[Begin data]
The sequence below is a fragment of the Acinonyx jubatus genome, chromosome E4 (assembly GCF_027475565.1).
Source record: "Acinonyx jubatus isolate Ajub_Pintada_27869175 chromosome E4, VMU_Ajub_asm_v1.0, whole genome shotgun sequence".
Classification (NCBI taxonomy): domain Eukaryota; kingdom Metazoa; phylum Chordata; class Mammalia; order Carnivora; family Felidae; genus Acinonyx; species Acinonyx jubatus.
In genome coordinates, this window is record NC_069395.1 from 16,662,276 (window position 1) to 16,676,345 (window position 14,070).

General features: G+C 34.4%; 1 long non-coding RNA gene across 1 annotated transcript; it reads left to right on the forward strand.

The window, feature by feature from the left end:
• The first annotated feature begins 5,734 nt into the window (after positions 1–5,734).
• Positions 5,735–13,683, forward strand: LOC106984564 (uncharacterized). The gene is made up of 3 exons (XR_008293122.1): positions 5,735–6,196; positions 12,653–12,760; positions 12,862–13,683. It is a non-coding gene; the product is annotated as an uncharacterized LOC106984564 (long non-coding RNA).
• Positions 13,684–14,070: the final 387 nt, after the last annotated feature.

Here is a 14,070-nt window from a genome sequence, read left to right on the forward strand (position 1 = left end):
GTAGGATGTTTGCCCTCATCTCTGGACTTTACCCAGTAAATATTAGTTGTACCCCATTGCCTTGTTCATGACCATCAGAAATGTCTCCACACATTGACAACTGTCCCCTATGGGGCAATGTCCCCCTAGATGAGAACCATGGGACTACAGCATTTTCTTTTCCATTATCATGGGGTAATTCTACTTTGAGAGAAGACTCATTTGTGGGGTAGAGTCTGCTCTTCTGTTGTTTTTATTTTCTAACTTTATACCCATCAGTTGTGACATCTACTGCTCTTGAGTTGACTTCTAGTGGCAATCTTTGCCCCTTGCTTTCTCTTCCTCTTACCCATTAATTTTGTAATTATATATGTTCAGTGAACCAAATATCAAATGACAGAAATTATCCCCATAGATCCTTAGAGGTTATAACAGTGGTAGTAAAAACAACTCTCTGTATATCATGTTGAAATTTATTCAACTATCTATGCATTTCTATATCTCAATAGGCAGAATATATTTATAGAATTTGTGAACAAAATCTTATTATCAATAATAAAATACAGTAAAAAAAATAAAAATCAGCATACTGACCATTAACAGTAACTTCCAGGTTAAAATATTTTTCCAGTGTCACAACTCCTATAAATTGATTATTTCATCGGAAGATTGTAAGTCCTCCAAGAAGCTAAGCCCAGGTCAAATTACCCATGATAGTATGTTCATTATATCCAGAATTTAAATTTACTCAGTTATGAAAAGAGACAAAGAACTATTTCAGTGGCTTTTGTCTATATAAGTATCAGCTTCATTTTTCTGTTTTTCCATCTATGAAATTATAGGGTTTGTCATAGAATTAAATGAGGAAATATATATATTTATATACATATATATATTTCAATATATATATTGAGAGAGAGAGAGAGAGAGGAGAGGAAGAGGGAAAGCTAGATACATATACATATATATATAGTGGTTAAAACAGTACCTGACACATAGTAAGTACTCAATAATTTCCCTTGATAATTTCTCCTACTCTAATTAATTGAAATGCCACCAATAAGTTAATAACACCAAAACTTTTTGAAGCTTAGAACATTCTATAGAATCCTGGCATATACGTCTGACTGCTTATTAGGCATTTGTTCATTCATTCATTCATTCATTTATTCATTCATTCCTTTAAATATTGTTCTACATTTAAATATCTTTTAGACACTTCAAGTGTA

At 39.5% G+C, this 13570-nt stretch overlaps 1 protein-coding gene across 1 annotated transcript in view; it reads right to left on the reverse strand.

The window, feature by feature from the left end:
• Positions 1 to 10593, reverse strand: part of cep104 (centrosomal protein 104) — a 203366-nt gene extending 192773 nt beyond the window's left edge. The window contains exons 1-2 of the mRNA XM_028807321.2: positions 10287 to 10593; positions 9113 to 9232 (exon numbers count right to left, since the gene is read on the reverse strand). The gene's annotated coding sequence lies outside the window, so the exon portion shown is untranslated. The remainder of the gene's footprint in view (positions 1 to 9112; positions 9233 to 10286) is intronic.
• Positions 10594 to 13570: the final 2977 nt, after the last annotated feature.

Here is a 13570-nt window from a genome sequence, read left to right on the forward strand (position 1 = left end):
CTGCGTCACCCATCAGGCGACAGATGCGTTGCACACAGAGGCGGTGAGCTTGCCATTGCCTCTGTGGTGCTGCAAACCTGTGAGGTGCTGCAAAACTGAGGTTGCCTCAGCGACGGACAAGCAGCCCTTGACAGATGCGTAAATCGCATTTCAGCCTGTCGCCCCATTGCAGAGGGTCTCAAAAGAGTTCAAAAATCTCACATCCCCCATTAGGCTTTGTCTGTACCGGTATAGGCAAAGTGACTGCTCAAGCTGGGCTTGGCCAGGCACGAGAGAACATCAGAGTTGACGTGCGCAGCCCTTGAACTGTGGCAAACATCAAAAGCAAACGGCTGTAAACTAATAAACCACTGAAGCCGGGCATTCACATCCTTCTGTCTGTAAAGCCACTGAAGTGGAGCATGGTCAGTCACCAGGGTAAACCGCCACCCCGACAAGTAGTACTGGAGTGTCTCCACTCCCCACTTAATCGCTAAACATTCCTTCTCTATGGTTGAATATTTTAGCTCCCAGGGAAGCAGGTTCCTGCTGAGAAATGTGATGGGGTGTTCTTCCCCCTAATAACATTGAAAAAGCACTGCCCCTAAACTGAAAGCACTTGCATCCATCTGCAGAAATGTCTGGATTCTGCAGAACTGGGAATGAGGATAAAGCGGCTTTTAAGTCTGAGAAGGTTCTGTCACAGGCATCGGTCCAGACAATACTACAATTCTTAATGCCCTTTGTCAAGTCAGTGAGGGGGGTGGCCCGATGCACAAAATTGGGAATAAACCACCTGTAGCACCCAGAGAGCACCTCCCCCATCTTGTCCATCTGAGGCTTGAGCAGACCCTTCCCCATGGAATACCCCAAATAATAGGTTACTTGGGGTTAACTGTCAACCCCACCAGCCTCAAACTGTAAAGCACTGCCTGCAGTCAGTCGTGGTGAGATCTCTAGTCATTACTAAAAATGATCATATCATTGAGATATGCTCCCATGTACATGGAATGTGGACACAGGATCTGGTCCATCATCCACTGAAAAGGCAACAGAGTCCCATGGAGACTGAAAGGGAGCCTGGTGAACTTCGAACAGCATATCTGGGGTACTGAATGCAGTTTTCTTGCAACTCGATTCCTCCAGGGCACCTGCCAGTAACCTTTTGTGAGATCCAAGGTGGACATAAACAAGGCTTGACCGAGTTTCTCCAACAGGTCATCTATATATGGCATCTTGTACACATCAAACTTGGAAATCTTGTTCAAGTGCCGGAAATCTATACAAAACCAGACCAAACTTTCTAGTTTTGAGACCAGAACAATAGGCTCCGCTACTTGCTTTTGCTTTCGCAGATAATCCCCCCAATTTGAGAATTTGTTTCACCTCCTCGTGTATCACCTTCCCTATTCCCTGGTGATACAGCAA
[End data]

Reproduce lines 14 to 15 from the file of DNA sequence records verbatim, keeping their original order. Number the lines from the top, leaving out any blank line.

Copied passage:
• Positions 1 to 10593, reverse strand: part of cep104 (centrosomal protein 104) — a 203366-nt gene extending 192773 nt beyond the window's left edge. The window contains exons 1-2 of the mRNA XM_028807321.2: positions 10287 to 10593; positions 9113 to 9232 (exon numbers count right to left, since the gene is read on the reverse strand). The gene's annotated coding sequence lies outside the window, so the exon portion shown is untranslated. The remainder of the gene's footprint in view (positions 1 to 9112; positions 9233 to 10286) is intronic.
• Positions 10594 to 13570: the final 2977 nt, after the last annotated feature.